Real estate groups and politicians are debating the viability of installing sprinkler systems in buildings like Trump Tower, where a resident died and six firefighters were injured during a fire on Saturday.
The four-alarm blaze broke out Saturday evening on the 50th floor apartment of Todd Brassner, a 67-year-old art dealer. Brassner was taken to a hospital in critical condition, and later died, and the cause of the fire is still being investigated.
According to FDNY’s fire commissioner Daniel Nigro, the upper residential floors of Trump Tower were not equipped with sprinklers.
As the fire was largely contained to Brassner’s apartment, many questioned whether the presence of a sprinkler system would have prevented the incident.
Trump Tower was exempt from a residential sprinkler law that was passed in 1999. Following two deadly fires more than two decades ago, the city instated a law that required new residential buildings to have sprinkler systems installed. Since Trump Tower was completed in 1983, the building was exempt unless it underwent major renovations.
Following the weekend tragedy, housing groups and politicians are calling for reform of the sprinkler requirements and preventative measures.
On Monday, Councilmember Robert Corney Jr., who chairs the Housing and Building Committee, announced he is working on legislation that would require all residential buildings with four or more units, regardless of when they were built, to install sprinkler systems.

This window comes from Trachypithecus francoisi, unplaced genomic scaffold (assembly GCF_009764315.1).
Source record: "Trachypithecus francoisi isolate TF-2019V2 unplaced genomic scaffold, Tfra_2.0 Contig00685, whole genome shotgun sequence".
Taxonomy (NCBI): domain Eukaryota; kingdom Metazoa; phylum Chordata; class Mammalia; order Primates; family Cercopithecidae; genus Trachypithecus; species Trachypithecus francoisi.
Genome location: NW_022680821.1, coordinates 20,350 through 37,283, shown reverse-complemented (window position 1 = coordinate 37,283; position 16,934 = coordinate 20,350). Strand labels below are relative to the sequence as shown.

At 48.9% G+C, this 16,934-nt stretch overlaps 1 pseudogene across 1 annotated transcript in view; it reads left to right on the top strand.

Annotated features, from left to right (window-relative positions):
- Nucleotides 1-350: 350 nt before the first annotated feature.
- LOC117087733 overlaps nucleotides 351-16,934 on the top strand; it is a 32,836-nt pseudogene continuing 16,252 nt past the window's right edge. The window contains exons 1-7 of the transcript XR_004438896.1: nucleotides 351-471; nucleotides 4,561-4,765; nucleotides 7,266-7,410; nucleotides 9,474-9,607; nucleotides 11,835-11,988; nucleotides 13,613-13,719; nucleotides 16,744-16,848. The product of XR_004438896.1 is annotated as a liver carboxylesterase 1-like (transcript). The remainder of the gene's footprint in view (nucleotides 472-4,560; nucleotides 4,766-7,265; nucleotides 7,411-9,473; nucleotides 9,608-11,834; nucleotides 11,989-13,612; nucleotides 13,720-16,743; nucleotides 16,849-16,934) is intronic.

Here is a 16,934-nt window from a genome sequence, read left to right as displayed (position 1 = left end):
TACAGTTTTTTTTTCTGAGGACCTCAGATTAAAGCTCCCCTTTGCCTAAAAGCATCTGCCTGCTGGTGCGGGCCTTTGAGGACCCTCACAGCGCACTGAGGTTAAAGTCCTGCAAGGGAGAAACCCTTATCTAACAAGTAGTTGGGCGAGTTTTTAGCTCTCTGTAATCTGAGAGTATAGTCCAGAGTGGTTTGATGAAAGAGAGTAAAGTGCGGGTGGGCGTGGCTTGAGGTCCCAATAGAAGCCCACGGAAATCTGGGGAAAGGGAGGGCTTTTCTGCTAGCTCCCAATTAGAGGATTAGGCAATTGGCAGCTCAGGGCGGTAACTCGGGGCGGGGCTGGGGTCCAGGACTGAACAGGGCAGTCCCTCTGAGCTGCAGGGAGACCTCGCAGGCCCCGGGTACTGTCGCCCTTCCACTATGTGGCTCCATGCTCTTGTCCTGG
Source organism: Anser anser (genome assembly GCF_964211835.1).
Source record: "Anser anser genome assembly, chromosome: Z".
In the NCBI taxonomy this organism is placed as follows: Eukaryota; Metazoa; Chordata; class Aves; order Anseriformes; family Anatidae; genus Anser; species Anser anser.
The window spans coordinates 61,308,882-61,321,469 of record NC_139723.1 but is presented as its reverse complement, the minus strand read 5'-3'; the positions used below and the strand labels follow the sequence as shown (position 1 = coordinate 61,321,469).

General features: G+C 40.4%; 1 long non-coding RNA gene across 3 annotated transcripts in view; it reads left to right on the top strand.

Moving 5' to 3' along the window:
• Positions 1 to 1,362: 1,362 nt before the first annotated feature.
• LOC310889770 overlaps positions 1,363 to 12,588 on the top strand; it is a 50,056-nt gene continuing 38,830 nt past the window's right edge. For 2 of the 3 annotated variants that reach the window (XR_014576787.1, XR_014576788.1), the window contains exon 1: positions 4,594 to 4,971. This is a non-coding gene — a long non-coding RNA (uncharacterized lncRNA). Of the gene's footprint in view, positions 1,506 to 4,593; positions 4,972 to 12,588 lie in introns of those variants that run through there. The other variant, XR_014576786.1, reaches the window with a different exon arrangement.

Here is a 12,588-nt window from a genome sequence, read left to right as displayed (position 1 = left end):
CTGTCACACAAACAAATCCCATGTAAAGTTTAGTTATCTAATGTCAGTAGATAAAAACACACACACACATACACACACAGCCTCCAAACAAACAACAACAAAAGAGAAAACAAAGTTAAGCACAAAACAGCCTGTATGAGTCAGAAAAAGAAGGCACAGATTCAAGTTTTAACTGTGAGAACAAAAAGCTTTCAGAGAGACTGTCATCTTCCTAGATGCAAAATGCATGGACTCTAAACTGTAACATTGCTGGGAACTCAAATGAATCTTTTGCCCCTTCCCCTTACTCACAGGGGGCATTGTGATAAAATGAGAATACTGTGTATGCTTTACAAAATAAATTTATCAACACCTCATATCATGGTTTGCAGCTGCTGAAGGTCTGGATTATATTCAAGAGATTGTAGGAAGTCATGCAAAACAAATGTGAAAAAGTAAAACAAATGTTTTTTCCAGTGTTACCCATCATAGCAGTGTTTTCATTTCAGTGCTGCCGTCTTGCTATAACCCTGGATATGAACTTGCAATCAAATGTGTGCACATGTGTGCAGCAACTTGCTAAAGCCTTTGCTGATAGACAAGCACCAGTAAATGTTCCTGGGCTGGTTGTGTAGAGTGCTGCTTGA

Cornegy said, “In the wake of another deadly fire this past weekend at Trump Tower, which I believe could have been prevented were there sprinkler systems in place, it became clear that there is a need to retrofit high rise residential buildings in this city with sprinkler systems to prevent further tragedies.”
Housing watchdog group, the Housing Rights Initiative, is calling for the city to perform a massive overhaul of the Department of Building’s enforcement procedures.
But the Real Estate Board of New York provided some concerns about the call for reform, citing both cost and the feasability of large water tanks to supply water.
“The City’s Building Code has proven to be effective at significantly preventing fires in high rise multifamily housing or limiting their impact to a single residential unit in a building,” John H. Banks, REBNY’s president, said.
“Whether or not additional laws or steps are warranted should be based upon analysis of data as to how often such fires occur, in what types of structures they occur, and the practical physical challenges of implementing such laws or steps.”